This is because the test case brought by the FCA only included a sample of 17 insurance policy wordings, which it felt captured most of the key areas of dispute between insurers and policyholders. This means there are still a number of issues that haven’t been tested, not least the dispute about whether the disruption caused by the pandemic should be treated as one or multiple events.

What happens next?

The expectation following the Supreme Court decision on the FCA test case is that insurers will act to pay claims for business interruption cover for those customers affected as soon as practically possible. 

While the initial test case and the appeal focussed on a few policies from a handful of insurers, it is expected that even where an Insurer was not involved they should now be assessing their claims based on this new ruling. Therefore:

  • If you think you have a claim and haven’t yet registered it with your insurer you should do so as soon as possible. 
  • If you have already registered a claim or you have had a claim declined by your insurer you should contact their claims team to understand if the position will change. 
  • If you have had a claim paid out, in some specific scenarios, it might be that the amount paid out could increase. You should contact your insurer to check
  • Claims numbers and email addresses are stated in your policy wording; we understand insurers are receiving a large number of calls and there will be lots of claims to work through, so if your insurer provides an email address specifically for receiving claims, this may be a better bet.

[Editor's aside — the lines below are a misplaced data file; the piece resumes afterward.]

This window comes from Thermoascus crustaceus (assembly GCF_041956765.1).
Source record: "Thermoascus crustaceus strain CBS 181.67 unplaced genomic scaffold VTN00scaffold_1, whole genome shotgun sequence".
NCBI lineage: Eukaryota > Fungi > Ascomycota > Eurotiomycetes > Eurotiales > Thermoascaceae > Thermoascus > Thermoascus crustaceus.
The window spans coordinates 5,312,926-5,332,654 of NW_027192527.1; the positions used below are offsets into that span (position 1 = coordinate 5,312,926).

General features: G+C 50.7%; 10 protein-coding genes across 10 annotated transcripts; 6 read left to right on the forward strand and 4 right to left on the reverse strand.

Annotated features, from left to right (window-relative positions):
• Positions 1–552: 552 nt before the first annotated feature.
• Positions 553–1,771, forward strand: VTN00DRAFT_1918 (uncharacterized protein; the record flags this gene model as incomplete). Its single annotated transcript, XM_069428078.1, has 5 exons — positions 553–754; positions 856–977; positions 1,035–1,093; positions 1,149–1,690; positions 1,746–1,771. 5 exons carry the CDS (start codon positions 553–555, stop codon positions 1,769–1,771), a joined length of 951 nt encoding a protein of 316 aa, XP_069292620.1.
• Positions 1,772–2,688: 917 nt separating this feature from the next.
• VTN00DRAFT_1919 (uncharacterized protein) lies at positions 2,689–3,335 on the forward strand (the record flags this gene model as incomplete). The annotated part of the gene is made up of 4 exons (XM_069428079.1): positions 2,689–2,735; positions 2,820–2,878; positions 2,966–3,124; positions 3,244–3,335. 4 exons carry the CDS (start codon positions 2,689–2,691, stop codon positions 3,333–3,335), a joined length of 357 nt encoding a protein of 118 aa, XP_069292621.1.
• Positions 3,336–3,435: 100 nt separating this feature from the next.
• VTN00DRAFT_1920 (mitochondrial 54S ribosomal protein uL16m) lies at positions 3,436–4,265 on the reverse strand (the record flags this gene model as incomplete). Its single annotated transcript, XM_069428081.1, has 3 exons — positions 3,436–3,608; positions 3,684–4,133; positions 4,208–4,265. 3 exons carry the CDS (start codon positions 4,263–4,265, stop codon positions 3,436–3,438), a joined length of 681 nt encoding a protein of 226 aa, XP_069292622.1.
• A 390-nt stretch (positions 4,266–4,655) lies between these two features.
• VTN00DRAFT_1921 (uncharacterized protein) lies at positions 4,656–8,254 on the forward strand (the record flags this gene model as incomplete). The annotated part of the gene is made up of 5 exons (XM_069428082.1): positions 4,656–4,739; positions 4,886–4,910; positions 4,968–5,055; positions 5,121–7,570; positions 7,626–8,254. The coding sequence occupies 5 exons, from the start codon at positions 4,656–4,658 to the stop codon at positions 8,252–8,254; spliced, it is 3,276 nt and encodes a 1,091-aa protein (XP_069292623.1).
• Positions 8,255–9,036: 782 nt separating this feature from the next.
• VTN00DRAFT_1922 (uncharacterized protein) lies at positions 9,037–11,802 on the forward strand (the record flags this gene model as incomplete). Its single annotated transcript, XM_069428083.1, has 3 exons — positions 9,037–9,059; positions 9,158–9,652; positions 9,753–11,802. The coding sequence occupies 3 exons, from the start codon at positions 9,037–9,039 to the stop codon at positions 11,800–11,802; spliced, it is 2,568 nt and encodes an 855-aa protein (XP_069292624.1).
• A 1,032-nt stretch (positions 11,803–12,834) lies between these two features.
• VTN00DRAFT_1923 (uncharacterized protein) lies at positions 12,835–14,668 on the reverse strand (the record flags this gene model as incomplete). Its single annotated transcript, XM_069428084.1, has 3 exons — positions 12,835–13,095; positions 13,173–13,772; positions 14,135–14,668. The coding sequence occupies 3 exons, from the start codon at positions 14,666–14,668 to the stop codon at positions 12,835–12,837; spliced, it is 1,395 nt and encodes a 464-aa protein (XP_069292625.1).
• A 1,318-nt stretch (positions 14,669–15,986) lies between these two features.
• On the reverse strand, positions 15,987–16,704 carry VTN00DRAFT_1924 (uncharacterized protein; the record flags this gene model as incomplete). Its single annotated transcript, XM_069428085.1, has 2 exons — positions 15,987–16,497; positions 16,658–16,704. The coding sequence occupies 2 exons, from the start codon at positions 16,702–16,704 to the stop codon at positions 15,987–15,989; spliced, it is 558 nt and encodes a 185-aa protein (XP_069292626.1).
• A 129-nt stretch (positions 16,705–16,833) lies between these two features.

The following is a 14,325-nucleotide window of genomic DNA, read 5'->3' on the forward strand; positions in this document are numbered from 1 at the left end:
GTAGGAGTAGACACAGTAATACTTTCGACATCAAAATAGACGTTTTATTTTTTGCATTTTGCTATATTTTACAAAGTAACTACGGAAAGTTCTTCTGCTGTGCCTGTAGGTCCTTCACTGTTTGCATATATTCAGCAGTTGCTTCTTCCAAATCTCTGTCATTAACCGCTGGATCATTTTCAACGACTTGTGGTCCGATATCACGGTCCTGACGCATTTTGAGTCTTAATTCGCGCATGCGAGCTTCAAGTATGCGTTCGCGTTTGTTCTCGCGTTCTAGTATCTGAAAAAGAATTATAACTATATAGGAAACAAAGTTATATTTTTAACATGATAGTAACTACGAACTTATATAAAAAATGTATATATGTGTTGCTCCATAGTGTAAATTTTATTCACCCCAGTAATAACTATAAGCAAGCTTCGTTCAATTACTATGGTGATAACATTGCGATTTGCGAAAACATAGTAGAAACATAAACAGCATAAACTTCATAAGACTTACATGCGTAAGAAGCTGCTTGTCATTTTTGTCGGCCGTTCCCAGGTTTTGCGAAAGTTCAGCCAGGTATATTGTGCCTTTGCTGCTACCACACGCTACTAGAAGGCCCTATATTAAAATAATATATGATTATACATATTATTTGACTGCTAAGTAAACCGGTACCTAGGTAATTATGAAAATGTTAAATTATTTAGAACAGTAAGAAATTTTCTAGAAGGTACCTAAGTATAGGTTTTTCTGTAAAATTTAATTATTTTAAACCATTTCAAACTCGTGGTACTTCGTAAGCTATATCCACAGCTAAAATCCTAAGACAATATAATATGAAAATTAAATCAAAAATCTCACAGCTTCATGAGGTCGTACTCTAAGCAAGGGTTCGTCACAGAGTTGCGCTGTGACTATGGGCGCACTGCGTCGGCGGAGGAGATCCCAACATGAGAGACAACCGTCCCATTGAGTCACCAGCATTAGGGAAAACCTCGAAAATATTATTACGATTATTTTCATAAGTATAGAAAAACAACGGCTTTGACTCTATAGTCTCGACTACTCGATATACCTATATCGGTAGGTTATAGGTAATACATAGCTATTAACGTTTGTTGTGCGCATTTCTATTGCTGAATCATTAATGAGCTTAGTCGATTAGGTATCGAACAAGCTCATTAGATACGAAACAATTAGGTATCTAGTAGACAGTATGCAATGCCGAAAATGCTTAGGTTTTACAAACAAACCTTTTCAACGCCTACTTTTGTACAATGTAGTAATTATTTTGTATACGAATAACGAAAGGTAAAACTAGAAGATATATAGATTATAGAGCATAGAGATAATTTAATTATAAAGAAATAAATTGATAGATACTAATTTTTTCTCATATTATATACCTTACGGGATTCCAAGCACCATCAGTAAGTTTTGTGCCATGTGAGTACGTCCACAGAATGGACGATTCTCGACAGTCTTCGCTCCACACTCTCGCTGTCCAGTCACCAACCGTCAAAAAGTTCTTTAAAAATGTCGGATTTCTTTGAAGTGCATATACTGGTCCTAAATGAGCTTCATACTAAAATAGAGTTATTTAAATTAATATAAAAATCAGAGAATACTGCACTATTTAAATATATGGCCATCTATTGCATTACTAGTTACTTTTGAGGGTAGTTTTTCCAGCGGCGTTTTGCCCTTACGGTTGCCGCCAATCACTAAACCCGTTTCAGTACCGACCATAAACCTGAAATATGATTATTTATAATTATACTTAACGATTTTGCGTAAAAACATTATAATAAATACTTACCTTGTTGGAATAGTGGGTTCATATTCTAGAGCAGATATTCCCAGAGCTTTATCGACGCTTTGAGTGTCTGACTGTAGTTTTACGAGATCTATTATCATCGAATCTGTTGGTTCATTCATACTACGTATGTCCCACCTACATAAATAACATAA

David Woodfield, Insurance Director at Bionic, said: “After a remarkably difficult 2020, the FCA Test Case ruling is a welcome result for those of the UK’s SMEs who had business interruption insurance.  In my view, it presents a strong position from the courts that, broadly speaking, backs SME customers’ views that they should be paid out, and largely rejects the insurers’ views that they should not.  For some SMEs, this will translate into a significant and potentially business-saving insurance claim.”

Unfortunately, some businesses will have ceased trading when they found out their initial claim was rejected. If the ruling now deems that these claims should have been honoured, any payouts will be made to the insolvent estate and used to pay back creditors. Scant consolation for business owners who have lost their livelihood.

The long-term effects of the ruling could be a hike in premium prices, as insurers look to claw back some of the money they have lost, along with adjusted policy wording. It’s likely the policy wording for business interruption insurance will be tightened, especially where pandemics and diseases are concerned.

In the short term though, the ruling has to be seen as a win for SMEs.

What's Bionic's point of view?

This landmark case has major implications for the businesses involved and the wider insurance industry. Here's what our Insurance Director, David Woodfield, had to say on behalf of Bionic: